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UP: KGMU Contract Workers on Strike Against Salary Deduction, Demands Basic Facilities

Employees said they were not paid salaries on time, while pay was deducted for public holidays. They also demanded cashless medical treatment, maternity leave and other facilities under labour laws.
KGMU protest

Lucknow: The contractual employees of the King George's Medical University (KGMU) protest outside the Trauma Center regarding alleged salary cuts, on Wednesday. Dec. 20, 2023. (PTI Photo)

Lucknow: Around 2,000 contractual workers at Kings George Medical University (KGMU) in Lucknow went on a strike on Wednesday to protest against pay cuts and delays in salary payments. The strike resulted in the closure of outpatient departments (OPD) and related services. The KGMU has launched an inquiry into the agency responsible for hiring the workers. 

Raising slogans against the hospital administration and XEAM Ventures Private Limited -- the service provider company, the agitating contractual workers gathered outside the KGMU superintendent's office and marched towards the OPD. The agitating workers accused the recruitment agency that hired them of paying them less than they were promised.

The protesting contractual workers also closed the entrance doors of the Trauma Centre, causing emergency patients to take admission entering through the back door.  

Employees said they were not paid salaries on time, while pay was deducted for public holidays. They also demanded cashless medical treatment, maternity leave and other facilities under labour laws. 

"KGMU has more contractual staff than full-time employees who are making a big contribution to its smooth functioning, but we are only given a lower salary. Instead of increasing our honorarium, our salaries are being deducted. We held multiple protests previously. Recently, in November, the KGMU university authorities, in a meeting, promised us full salary without deduction for weekly off. But I received my payment after certain deductions," said Amit, a lab technician who received Rs 8,700 as his emolument for December against the promised Rs 12,000.

Amit also accused the university authorities of not coming to work on government-declared holidays. So, there should be no deductions for those days. 

Another contract staff wishing anonymity told NewsClick, "If the KGMU is famous for its treatment, then the credit for it also goes to us for functioning smoothly, but when it comes to paying us, we always struggle for our hard-earned money. During COVID-19, the government had promised to give us an incentive amount, but it was a false promise."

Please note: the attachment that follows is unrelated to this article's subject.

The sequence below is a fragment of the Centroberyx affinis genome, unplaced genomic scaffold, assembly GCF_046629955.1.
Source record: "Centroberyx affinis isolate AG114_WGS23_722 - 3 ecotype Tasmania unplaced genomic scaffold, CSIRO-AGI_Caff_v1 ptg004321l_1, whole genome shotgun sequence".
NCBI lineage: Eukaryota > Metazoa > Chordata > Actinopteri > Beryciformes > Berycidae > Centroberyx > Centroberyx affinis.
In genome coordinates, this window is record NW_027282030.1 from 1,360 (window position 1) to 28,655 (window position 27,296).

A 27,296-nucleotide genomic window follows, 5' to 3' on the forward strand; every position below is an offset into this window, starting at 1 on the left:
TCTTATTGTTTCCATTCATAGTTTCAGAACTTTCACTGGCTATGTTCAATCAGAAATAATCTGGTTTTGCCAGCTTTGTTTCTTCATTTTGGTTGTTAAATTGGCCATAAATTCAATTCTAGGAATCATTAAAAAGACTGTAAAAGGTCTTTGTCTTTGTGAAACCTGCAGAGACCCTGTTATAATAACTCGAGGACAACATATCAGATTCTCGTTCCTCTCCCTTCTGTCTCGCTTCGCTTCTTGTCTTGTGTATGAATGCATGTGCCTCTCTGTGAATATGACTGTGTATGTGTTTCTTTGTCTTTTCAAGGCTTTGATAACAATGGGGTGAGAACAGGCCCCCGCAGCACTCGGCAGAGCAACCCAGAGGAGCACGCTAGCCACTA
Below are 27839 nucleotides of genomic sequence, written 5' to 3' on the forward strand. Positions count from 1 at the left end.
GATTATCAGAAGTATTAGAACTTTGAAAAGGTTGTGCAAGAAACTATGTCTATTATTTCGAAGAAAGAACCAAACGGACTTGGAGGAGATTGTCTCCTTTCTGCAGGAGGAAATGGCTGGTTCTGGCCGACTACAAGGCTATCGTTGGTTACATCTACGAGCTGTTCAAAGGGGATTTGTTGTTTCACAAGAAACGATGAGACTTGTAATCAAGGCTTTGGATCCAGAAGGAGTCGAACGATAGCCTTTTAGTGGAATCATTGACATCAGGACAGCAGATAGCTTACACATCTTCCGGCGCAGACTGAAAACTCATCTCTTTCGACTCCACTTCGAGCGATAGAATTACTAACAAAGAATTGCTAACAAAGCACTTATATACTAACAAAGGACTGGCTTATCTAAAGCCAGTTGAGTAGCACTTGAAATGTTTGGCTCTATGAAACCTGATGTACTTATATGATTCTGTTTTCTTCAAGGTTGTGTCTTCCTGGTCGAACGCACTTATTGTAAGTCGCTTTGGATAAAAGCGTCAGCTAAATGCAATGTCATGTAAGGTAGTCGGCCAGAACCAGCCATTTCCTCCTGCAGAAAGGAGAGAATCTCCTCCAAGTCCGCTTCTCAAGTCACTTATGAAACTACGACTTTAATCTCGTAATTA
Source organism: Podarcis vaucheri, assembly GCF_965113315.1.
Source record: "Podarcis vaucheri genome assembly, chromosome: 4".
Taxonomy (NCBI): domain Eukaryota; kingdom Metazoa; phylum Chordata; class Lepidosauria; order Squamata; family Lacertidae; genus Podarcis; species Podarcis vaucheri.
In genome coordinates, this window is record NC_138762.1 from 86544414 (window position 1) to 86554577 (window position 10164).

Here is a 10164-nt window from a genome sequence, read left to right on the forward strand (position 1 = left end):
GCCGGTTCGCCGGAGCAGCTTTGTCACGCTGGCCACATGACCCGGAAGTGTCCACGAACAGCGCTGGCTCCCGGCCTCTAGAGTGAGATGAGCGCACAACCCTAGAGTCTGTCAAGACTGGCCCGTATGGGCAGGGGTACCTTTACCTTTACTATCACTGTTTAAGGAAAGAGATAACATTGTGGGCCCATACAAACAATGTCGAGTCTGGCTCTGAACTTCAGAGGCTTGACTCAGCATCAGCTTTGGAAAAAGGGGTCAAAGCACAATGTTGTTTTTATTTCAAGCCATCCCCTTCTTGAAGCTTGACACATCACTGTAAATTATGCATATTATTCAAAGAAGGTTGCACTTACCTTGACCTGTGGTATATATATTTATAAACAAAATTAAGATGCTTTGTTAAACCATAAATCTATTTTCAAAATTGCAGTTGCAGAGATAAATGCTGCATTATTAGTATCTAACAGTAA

The strike was called off after the workers were assured that all their pending dues would be cleared. The agency responsible for managing the workers' payroll has accepted responsibility for the salary deductions and has promised to rectify the situation.

However, Sanjay Srivastava, manager of Xeam Ventures, said: "We have assured the employees that any difference in amount based on their manual attendance approved by the respective HoDs (heads of departments) will soon be paid to them. We will ensure that this is not repeated," he said, adding that other demands of the workers will be considered and appropriate action will be taken. 

Prof Sudhir Singh, KGMU spokesperson, also assured the protesting workers to look into their demand. 

"The university hires these employees through a company, and we are committed to ensuring that the employees' issues are resolved. After a comprehensive inquiry, it was determined that Xeam Ventures, the service provider in charge of handling the payroll for contract workers, is accountable for the unintentional salary deductions," said Singh. 

Notably, around four thousand new patients visit KGMU's outpatient department a day on average. Every day, at least 500 patients are admitted to the hospital, which has 4,500 beds in total. Apart from dozens more in the diagnostic facilities in the block, at least 2,000 people were in the OPD when the flash strike was called.

Last week, health services were affected after more than a hundred outsourced employees of Kalyan Singh Super Speciality Cancer Institute and Hospital (KSSSCIH) went on strike against pay cut and an increase in honorarium and equal pay with their counterparts at Sanjay Gandhi Postgraduate Institute of Medical Sciences (SGPGIMS). 

The same XEAM Ventures Private Limited company looks after the hiring process and handles management here. 

In March, KSSSCIH nurses and paramedical staff boycotted work against the pay cut and said that it was done without prior notice.

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